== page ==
Results and discussion

In this section we describe the intended workflow for analysis with Genexpi and its user interface and then we discuss results of evaluation on real biological data.

The primary user interface for Genexpi is the CyGenexpi plugin for the Cytoscape software, but Genexpi can also be run directly from R and via a command line interface. For CyGenexpi, an important improvement over the Aracne or NetworkBMA Cytoscape plugins is the direct involvement of user in the process.

Genexpi workflow

The workflow for analysis with Genexpi is as follows:
  1. 1.

    Start with a network of putative regulations either obtained from database mining or experiments.

  2. 2.

    Import the time-course expression data and smooth them to provide a continuous curve.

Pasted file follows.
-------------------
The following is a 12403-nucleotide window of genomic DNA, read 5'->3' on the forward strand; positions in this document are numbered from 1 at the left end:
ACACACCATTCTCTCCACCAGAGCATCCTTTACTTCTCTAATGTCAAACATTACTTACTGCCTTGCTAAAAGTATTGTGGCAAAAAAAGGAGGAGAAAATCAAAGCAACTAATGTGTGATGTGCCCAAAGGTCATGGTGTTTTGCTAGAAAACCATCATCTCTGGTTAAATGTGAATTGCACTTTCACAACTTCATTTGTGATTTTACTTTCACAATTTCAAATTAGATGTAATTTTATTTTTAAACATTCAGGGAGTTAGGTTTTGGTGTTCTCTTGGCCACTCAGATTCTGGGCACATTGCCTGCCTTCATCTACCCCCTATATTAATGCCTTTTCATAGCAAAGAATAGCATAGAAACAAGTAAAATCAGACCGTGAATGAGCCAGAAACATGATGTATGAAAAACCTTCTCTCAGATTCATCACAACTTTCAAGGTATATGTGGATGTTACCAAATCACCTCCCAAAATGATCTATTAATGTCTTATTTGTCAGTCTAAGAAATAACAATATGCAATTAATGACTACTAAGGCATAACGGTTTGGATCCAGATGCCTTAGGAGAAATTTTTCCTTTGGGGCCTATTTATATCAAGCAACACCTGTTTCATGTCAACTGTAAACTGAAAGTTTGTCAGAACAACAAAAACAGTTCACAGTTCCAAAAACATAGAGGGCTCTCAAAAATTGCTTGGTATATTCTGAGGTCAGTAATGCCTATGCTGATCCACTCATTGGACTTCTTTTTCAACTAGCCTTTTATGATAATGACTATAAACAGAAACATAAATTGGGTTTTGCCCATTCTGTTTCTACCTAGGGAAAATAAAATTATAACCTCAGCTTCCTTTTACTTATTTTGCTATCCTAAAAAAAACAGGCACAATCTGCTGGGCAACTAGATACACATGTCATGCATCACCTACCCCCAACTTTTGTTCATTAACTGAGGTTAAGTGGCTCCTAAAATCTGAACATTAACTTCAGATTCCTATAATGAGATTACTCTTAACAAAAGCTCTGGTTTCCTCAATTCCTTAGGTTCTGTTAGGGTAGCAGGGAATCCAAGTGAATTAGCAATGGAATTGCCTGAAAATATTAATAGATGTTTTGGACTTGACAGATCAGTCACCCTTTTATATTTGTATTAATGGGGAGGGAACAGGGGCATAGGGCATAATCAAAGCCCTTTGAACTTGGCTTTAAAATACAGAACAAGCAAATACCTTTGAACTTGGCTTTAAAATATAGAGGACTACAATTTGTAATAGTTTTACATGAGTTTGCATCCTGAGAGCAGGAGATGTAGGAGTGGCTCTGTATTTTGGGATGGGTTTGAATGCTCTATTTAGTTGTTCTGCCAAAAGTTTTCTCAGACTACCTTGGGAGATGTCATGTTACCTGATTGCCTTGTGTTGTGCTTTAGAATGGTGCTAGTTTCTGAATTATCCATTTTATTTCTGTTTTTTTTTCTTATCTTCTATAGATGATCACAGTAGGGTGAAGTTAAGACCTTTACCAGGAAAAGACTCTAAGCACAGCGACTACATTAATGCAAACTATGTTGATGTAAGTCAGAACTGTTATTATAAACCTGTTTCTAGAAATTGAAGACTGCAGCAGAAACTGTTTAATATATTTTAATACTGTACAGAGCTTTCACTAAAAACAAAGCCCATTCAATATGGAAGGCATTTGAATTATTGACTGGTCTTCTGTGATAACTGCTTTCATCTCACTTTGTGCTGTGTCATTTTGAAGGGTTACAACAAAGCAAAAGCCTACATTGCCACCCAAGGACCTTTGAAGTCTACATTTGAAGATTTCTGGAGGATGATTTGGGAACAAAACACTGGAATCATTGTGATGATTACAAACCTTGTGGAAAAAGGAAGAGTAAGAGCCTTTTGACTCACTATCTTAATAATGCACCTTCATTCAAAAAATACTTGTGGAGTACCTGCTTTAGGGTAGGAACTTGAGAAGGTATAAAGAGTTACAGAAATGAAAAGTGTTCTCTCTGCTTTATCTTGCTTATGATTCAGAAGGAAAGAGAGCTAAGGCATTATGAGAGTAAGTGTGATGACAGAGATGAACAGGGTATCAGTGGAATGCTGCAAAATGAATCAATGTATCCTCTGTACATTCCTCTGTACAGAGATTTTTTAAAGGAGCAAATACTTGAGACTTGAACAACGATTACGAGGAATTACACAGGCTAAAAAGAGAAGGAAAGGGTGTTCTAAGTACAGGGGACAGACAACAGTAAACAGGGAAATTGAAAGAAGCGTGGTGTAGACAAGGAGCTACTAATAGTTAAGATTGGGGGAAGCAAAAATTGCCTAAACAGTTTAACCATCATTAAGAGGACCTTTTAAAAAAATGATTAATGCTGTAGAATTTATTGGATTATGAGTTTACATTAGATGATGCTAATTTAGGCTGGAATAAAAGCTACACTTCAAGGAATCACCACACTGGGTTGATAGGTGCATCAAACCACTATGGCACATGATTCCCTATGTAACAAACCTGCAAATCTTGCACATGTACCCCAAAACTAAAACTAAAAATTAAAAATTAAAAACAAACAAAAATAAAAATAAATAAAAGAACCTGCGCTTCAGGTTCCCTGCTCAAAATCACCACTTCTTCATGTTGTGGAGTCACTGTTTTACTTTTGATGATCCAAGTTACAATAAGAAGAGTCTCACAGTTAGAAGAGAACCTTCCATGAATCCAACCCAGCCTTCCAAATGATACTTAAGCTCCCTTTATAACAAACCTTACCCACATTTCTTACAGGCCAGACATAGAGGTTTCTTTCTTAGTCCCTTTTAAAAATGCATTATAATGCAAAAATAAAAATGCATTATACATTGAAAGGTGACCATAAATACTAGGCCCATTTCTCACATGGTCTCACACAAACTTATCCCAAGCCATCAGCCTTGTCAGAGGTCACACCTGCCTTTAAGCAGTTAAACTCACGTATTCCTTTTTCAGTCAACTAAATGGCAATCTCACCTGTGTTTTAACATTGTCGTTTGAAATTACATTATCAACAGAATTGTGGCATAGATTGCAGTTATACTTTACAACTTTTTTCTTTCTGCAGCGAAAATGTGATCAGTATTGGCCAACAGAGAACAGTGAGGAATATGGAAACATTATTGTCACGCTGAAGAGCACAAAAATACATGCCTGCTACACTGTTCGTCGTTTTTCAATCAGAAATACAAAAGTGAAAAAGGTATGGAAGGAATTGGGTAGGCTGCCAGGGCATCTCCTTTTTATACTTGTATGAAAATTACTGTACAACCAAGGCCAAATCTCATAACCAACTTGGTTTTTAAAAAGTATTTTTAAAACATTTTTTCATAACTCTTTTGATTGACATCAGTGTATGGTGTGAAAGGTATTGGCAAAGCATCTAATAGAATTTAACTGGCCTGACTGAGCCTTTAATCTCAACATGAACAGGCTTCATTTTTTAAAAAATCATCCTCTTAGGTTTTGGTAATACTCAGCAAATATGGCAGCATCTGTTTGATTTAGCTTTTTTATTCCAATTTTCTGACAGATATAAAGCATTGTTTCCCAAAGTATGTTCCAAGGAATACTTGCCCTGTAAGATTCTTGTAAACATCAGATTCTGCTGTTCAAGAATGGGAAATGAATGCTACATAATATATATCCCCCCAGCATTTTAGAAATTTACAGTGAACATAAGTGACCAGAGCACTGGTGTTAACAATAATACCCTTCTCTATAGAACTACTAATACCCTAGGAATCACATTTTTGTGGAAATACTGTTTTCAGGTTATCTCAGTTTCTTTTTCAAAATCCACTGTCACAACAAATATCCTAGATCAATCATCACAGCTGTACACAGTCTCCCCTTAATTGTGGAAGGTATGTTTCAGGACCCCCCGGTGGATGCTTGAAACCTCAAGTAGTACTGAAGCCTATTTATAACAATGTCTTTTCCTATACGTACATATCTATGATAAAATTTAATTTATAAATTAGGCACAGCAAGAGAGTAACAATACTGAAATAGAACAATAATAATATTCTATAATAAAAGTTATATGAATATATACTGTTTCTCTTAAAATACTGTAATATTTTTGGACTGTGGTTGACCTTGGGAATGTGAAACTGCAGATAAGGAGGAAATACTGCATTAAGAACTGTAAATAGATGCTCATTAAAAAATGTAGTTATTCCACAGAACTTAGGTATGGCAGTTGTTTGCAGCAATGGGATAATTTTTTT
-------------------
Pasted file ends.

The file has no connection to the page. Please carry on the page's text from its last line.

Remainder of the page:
3. 3.

    Remove genes whose expression does not change significantly throughout the whole time-course.

  4. 4.

    Remove genes that could be modelled by the constant synthesis model.

  5. 5.

    Optional: Human inspection of the results of steps 3&4, possibly overriding the algorithm’s decisions.

  6. 6.

    Finding best parameters of the Genexpi model for each gene-regulator pair. The fitted models are then classified into good and bad fits. Good fits indicate that the regulation is plausible, while bad fits show that the regulation either does not take place or involves additional regulators.

  7. 7.

    Optional: Human inspection of the fits, possibly overriding the algorithm’s classification (shown in Fig. 1).

Fig. 1